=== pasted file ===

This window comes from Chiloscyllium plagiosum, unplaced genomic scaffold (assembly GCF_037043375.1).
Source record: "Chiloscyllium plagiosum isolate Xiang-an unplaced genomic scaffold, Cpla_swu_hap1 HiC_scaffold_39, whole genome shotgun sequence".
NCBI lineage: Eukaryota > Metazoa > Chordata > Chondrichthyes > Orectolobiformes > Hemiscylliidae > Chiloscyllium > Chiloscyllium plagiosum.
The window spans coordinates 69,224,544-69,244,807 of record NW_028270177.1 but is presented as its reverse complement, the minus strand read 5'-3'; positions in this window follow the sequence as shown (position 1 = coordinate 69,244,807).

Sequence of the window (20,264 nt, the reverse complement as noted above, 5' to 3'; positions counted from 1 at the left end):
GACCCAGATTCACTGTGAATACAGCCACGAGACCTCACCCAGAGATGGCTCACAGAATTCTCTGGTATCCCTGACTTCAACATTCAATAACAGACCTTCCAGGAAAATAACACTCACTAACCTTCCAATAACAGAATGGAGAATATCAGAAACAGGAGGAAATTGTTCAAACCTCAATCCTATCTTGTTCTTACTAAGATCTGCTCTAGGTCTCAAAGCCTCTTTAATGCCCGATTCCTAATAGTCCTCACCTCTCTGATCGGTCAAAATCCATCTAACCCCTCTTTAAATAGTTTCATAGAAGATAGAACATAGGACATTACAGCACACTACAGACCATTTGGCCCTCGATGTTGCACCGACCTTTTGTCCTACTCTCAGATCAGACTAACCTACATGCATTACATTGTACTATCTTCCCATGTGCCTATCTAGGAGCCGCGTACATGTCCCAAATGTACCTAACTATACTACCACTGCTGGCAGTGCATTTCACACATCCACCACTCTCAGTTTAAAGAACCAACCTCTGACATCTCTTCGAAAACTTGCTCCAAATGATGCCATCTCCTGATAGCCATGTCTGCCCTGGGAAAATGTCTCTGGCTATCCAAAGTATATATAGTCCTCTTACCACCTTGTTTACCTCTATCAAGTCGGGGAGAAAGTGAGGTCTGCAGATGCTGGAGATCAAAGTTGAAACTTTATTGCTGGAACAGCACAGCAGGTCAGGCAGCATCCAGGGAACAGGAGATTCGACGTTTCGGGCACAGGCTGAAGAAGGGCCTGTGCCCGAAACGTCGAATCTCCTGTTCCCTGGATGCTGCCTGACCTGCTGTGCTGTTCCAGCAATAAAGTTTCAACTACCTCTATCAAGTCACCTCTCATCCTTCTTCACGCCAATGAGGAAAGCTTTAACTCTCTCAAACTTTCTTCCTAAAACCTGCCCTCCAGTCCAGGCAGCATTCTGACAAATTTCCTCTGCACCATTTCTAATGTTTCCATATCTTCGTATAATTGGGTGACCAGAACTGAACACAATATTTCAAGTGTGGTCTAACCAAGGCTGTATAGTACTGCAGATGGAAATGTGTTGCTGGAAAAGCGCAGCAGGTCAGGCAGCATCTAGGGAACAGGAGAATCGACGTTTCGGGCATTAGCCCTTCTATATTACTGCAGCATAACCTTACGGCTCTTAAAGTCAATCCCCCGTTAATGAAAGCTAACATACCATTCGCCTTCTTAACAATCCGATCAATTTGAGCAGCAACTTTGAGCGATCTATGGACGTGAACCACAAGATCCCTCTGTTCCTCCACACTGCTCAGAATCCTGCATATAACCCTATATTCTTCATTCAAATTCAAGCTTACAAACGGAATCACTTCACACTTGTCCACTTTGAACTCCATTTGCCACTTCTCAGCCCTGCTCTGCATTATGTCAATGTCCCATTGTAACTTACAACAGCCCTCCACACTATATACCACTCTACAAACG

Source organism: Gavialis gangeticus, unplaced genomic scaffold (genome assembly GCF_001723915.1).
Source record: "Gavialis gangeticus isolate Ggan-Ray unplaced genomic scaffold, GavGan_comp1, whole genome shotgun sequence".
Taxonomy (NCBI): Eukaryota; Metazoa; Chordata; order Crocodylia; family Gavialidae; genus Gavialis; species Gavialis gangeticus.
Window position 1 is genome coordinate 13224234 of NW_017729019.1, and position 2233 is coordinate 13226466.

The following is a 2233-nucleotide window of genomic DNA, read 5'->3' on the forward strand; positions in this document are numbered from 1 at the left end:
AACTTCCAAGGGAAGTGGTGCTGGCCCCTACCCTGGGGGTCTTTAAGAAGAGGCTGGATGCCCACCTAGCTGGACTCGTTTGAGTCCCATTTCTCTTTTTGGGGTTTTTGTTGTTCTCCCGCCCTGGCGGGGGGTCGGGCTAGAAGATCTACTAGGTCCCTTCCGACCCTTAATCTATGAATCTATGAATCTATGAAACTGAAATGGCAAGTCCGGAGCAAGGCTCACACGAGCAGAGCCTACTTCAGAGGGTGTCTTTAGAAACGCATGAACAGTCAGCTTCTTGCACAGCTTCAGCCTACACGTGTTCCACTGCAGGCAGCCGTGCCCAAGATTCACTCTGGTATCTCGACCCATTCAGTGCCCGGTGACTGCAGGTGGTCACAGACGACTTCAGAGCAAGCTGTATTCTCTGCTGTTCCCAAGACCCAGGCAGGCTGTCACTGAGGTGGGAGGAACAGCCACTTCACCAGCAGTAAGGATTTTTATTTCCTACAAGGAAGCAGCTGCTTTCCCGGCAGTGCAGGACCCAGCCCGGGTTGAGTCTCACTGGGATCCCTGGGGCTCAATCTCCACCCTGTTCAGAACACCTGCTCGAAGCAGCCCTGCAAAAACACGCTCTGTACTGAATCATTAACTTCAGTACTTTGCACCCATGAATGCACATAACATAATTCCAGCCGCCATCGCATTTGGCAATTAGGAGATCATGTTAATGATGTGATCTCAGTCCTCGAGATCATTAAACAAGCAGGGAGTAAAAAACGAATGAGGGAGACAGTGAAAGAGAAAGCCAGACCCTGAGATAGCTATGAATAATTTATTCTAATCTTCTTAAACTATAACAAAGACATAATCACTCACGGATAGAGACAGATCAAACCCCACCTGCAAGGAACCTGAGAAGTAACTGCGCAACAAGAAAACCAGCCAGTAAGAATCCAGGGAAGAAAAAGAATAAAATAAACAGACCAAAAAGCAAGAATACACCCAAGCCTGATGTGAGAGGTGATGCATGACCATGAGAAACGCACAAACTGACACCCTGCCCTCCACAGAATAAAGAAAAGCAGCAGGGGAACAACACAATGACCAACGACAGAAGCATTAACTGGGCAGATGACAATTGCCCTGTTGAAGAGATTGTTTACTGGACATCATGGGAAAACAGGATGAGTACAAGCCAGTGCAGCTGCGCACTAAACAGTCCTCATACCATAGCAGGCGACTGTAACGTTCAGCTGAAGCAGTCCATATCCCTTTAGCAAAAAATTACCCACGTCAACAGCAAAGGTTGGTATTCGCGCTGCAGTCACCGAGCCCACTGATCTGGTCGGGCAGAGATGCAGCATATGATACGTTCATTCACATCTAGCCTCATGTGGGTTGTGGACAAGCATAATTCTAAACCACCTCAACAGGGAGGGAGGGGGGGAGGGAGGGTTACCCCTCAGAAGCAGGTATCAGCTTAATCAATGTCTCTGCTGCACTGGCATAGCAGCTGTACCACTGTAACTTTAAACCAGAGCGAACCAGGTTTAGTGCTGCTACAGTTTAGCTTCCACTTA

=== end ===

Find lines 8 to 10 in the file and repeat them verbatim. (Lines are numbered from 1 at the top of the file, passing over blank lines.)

Source record: "Gavialis gangeticus isolate Ggan-Ray unplaced genomic scaffold, GavGan_comp1, whole genome shotgun sequence".
Taxonomy (NCBI): Eukaryota; Metazoa; Chordata; order Crocodylia; family Gavialidae; genus Gavialis; species Gavialis gangeticus.
Window position 1 is genome coordinate 13224234 of NW_017729019.1, and position 2233 is coordinate 13226466.